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Rodriguésia

Print version ISSN 0370-6583On-line version ISSN 2175-7860

Rodriguésia vol.69 no.2 Rio de Janeiro Apr./June 2018

http://dx.doi.org/10.1590/2175-7860201869245 

Short Communications

Land of the Giants. Remarkable botanical findings highlight a new area for conservation in Brazil

Renato Mello-Silva1  2 

1Universidade de São Paulo, Depto. Botânica, R. do Matão 277, Sobre-as-Ondas, 05508-090, São Paulo, SP, Brazil.

Abstract

The finding of Vellozia gigantea in an isolated Campo Rupestre massif within the Mata Atlântica Domain is a remarkable discovery that adds considerable conservation importance to the Serra do Padre Ângelo and Serra da Aliança, in the Doce River valley, Minas Gerais state, Brazil.

Key words: Campo Rupestre; Mata Atlântica; Serra do Padre Ângelo; Serra da Aliança; Vellozia gigantea

Resumo

A ocorrência de Vellozia gigantea num maciço isolado de campo rupestre no domínio da Mata Atlântica, no vale do rio Doce em Minas Gerais, é uma descoberta notável que acrescenta importância considerável à conservação da Serra do Padre Ângelo e da Serra da Aliança.

Palavras-chave: Campo Rupestre; Mata Atlântica; Serra do Padre Ângelo; Serra da Aliança; Vellozia gigantea

The discovery of Vellozia gigantea N.L.Menezes & Mello-Silva (Mello-Silva & Menezes 1999) was a remarkable event. This 6-m tall dracenoid monocot is not only the largest species of the family Velloziaceae, but also has been recognised as an endemic and emblematic species of the Serra do Cipó, a rich biodiverse area in the Espinhaço Range of Minas Gerais State, central Brazil (Fig. 1a,b). Now, V. gigantea is a flagship species of the Serra do Cipó National Park and of the Campo Rupestre archipelago (Prance 1994). Vellozia gigantea is a vulnerable species of a narrow known distribution that covers approximately 150 km2 of disturbed area, where nine populations are divided into three geographical groups presenting different gene pools (Lousada et al. 2011).

Figure 1 a. Section of the map of Brazil containing the states of Minas Gerais and Espírito Santo (among others) - the region between Serra do Cipó and the massif of Serra do Padre Ângelo (Serra da Aliança is highlighted); b. detail of the region between Serra do Cipó and Serra do Padre Ângelo - Serra da Aliança Massif, in Rio Doce Valley; c. Serra do Padre Ângelo. (a,b. from Google maps; c. by J. Lopes).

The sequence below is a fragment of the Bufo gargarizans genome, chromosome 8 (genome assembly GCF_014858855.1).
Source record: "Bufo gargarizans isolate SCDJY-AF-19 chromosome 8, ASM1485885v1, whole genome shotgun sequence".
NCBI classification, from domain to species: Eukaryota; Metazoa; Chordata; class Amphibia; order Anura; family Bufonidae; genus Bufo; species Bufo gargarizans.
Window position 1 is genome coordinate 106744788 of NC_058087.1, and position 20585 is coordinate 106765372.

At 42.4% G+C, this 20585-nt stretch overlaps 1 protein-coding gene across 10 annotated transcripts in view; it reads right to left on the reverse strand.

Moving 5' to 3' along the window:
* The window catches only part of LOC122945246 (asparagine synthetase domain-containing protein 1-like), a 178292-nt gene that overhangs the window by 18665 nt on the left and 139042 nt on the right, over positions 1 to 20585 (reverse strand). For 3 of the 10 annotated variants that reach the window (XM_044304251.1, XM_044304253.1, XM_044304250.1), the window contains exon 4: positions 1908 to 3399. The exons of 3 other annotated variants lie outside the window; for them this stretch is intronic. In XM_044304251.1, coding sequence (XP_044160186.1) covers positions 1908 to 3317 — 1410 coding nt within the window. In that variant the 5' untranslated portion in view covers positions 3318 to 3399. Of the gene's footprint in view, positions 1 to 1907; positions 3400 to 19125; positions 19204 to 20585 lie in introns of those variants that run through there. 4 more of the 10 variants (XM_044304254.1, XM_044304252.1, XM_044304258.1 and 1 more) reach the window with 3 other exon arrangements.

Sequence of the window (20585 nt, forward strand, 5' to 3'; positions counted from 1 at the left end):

Recently, another thrilling botanical discovery, that of the giant Drosera magnifica Rivadavia & Gonella (Gonella et al. 2015), the largest sundew of the Americas, called attention to the Serra do Padre Ângelo (Fig. 1c). This mountain is part of an isolated quartzitic sandstone massif situated in the municipality of Conselheiro Pena, 215 km E of Serra do Cipó, around the very same parallel of 19º18’S. This massif also includes the mountains of the Sete Salões State Park, in the municipalities of Resplendor and Santa Rita do Itueto, and the Serra da Aliança, in the municipality of Alvarenga. These mountains, which reach 1520 m above sea level, are the most oriental outposts of the Campo Rupestre in Minas Gerais State (Fig. 1a,b). The phytophysiognomy of these mountains is similar to that of the Espinhaço Range and, like many Campo Rupestre sites, they are home to their share of endemics and rarities. Among others, Alcantarea nanaLeme (Leme et al. 2014), Cattleya alvarenguensis (Campacci) Van den Berg (Campacci 2014; Van den Berg 2014), Cattleya munchowiana (F.E.L.Miranda) Van den Berg (Miranda 1999; Van den Berg 2008), Chresta filicifolia Siniscalchi & Loeuille (Siniscalchi et al. 2016), Embernagra longicaudaStrickland (1844, Lopes et al. 2016), Eremanthus ovatifoliusLoeuille & Pirani (2016), and Drosera magnifica are examples of biological richness and particularity. The implications for the biogeography of the Campo Rupestre biota are noteworthy (Siniscalchi et al. 2016) because, unlike most Campo Rupestre mountains, which are found either within Caatinga and Cerrado Domains, or in the boundaries of the Mata Atlântica and Cerrado, these mountains lie completely within the Mata Atlântica Domain, in a region dominated by granitc inselbergs (Nalini Jr. et al. 2005) and “mar de morros” in the Doce River valley. Its basin was once covered by lush vegetation (Wied-Neuwied 1820; Saint-Hilaire 1830), now almost completely destroyed. It has also been the place of recent environmental tragedy (e.g., Meira et al. 2016; Nazareno & Vitule 2016; The Guardian 2016).